This week, a woman who works in marketing has a few last flings in her city before moving to London: 28, single, Sydney.
9 a.m. I wake up exhausted. Last night, I downloaded Bumble because I’m moving to London in a week and I figured the universe might have some kind of ironic divine timing and send me my soul mate. I’m not moving for any particular reason, honestly. I’m in marketing, but I work remotely here in Australia and am just going to continue working remotely in London.
I matched with a doctor who lives nearby and accepted his offer of negronis at his apartment. We talked for a few hours, and he rubbed my back for a while before noting a subtle curve at the base of my spine and diagnosing me with scoliosis. I acted surprised to pump his ego, but I’ve known this since I was 18. We didn’t fool around; he did kiss me, but I just wasn’t feeling it and said I was tired and left.
12 p.m. Out of curiosity, I check the conversation only to see he has un-matched me. Whatever, he was clearly using old pictures. I spite-match with a few more people.
2 p.m. I’m yawning at work and reach for my third double-shot coffee of the day. Mostly I’m just annoyed I’ve wasted a perfectly good workday exhausted over such a mediocre date.
11 p.m. Bored, swiping through Bumble. I seem to be pretty successful on here, and I opt for the opening line “Hey, you’re really handsome,” which I copy and paste to every match. I have dozens of half-finished conversations, which I know I should feel guilty about, but all the options just feel validating.
7 a.m. Work has been beyond stressful this week, and most of my clothes are already packed away. I feel like a gross little gremlin cycling between the same torn bike shorts and cheap workout tanks. Luckily, I work from home, so there’s no need to impress.
9:30 a.m. For some reason, I’m choking back tears in a Zoom meeting with my camera off. It’s been a very emotional few weeks, and every minor event feels like a “last” — my last period here, my last phone bill, my last eyebrow-threading. I grew up here, and leaving feels like a very big step.
11 a.m. Besides family and close friends, I wonder who will miss me from this city. My doctor? Barista? Any secret admirers I had at the gym? For the thousandth time, I question if I’m making the right decision. Then I imagine staying and I feel miserable. I check my to-do list and tick off a few more mundane moving tasks: canceling my phone plan, booking train tickets.
3 p.m. I absentmindedly wonder what the odds are of bumping into a guy I used to date when I land in my new city. I wonder if I’d pretend not to see him, give the cold shoulder, or smile and say hi. My mother desperately wants me to message him and ask him for a coffee, but I don’t think she quite understands how much I absolutely cannot do that.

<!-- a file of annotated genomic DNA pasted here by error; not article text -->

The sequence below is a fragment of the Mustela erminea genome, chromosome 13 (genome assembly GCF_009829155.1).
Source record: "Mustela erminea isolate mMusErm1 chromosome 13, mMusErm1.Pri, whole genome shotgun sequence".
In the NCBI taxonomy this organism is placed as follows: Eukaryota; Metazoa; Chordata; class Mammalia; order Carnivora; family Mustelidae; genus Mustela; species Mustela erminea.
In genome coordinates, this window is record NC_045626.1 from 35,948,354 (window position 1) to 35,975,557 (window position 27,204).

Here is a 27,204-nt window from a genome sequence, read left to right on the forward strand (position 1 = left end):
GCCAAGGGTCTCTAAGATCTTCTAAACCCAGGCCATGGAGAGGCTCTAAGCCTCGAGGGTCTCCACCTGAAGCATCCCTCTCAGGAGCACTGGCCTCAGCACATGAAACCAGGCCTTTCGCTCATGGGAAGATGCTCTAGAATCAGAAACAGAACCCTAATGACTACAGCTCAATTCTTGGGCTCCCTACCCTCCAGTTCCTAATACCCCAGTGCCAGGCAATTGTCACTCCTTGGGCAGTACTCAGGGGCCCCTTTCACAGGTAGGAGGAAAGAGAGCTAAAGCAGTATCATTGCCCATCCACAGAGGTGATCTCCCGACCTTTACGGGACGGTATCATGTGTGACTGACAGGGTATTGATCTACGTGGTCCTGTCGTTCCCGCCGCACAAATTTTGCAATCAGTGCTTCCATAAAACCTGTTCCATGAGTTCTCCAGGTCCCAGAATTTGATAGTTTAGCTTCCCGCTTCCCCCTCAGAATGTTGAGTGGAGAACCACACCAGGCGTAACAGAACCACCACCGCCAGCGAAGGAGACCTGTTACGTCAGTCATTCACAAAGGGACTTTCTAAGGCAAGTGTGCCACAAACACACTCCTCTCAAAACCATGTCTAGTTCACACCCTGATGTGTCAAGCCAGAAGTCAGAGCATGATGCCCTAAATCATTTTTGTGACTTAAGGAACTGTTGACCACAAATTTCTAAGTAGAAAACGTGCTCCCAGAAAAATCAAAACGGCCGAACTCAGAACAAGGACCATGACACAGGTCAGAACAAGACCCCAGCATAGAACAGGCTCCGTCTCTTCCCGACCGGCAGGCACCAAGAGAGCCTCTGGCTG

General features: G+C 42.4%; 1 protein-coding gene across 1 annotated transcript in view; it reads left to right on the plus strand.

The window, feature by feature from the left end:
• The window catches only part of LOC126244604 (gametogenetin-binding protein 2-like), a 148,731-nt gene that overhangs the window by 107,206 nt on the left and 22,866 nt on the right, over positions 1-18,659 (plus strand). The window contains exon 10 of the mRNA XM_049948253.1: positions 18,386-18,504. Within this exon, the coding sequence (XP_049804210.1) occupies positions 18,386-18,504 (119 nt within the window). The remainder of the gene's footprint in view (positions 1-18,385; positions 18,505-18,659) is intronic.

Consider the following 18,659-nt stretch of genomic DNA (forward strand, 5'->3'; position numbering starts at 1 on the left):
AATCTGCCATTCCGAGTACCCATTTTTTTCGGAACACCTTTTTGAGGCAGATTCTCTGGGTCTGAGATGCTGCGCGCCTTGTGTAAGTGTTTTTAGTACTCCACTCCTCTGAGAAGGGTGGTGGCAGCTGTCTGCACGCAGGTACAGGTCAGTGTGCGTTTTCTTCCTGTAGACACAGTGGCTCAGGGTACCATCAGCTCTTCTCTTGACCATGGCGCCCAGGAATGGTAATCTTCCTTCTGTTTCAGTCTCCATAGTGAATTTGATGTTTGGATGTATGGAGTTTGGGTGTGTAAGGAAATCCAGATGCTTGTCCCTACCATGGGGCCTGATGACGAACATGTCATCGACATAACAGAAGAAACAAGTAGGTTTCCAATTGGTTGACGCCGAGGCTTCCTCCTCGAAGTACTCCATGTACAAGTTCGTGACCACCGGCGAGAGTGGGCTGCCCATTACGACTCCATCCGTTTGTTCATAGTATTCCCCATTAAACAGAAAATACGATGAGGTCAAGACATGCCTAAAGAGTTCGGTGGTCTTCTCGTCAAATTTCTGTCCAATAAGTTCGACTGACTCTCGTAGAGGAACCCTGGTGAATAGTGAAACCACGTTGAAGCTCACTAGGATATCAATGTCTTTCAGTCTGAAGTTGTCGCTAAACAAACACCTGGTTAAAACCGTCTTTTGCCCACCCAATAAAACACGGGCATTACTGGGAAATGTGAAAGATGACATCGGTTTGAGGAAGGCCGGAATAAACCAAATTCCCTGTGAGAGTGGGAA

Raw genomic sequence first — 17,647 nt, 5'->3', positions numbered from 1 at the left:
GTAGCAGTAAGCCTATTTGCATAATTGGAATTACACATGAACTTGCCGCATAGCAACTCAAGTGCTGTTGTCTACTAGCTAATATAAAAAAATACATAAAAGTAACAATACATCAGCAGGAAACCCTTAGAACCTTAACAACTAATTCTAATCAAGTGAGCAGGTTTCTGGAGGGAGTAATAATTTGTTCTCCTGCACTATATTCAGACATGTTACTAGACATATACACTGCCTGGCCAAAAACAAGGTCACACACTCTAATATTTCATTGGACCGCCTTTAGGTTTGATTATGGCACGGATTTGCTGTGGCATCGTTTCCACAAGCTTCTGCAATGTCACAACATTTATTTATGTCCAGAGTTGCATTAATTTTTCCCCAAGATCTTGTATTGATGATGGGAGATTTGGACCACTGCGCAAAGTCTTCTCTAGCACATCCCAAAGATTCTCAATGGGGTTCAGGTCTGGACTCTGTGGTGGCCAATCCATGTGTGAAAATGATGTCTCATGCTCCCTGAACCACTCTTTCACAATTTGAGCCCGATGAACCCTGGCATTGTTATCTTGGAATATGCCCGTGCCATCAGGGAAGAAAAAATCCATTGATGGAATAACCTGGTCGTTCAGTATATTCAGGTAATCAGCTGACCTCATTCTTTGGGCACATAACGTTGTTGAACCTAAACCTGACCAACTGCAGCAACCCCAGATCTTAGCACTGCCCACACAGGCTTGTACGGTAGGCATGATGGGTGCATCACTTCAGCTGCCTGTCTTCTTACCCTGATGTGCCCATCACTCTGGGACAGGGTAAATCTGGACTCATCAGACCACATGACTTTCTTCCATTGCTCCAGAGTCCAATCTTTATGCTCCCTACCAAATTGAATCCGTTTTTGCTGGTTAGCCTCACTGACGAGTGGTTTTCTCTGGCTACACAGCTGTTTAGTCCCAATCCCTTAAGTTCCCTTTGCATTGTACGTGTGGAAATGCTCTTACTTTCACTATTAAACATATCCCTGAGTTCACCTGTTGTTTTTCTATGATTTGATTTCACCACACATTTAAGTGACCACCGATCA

We met while he was on exchange at my university. It was three years of flying to see each other, trips away, meeting the parents, but ignoring the fact that we were sleeping with other people. I said “I love you,” he never did, and eventually he just started dating someone and asked if we could lose touch while he pursued that. He knew it was always a dream of mine to move to London because it was the first conversation we ever had, and he was desperate for me to move sooner before we broke up. But we’re not in touch and I feel a strong urge to save face after how we ended, so I just don’t think I’ll reach out.
8 a.m. A co-worker three years my junior is planning her wedding. She and her fiancé already have a child together, own a home, and are tying the knot in just a few months. I envy that kind of stability and wonder if I could have it if I choose.
1:30 p.m. There’s a small work crisis that makes me contemplate cracking open one of the canned Bloody Marys in the fridge but instead makes me devour two big bowls of pasta. It’s times like this where I wish I had a partner to console me instead of turning to my friends. It feels like an uneven exchange because they turn to their partners for support, but I turn to them — it’s never exactly balanced.
9 p.m. The move feels at once too close and too far away. I hate this kind of in-between where the decision has been made but the result is yet to come, and I’m stuck in my shoe-box rental, with all my cute clothes and creature comforts either zipped into suitcases or in boxes already at my parents’ house.
I try to have a good cleansing cry, but my SSRIs prevent any such release. I take an edible and console myself with the knowledge that this is a very Fleabag-esque situation.
10 a.m. A good friend of mine comes over to bid me farewell with a coffee and morning sex. It’s fantastic, and he makes me come three times within half an hour. We’ve been hooking up whenever we get drunk for a few years now (and no, we’re not drunk now), and we’re both super-affectionate people, so we get to do all the clingy, cuddly things you would normally save for a relationship. I often joke about how he’s like a boyfriend in the way an Airbnb is your house, which he tells me he’s delighted with.
11:30 a.m. He takes me out for breakfast and then we take a wander through some local farmers’ markets playing couple — holding hands, making out, arms wrapped around each other’s waists.
I introduce him to the term friendcest as we joke about how most of our friends have hooked up, and he tells me he thinks I’ll fall in love in London. He’s getting a “tall brunette” vibe, which seems promising.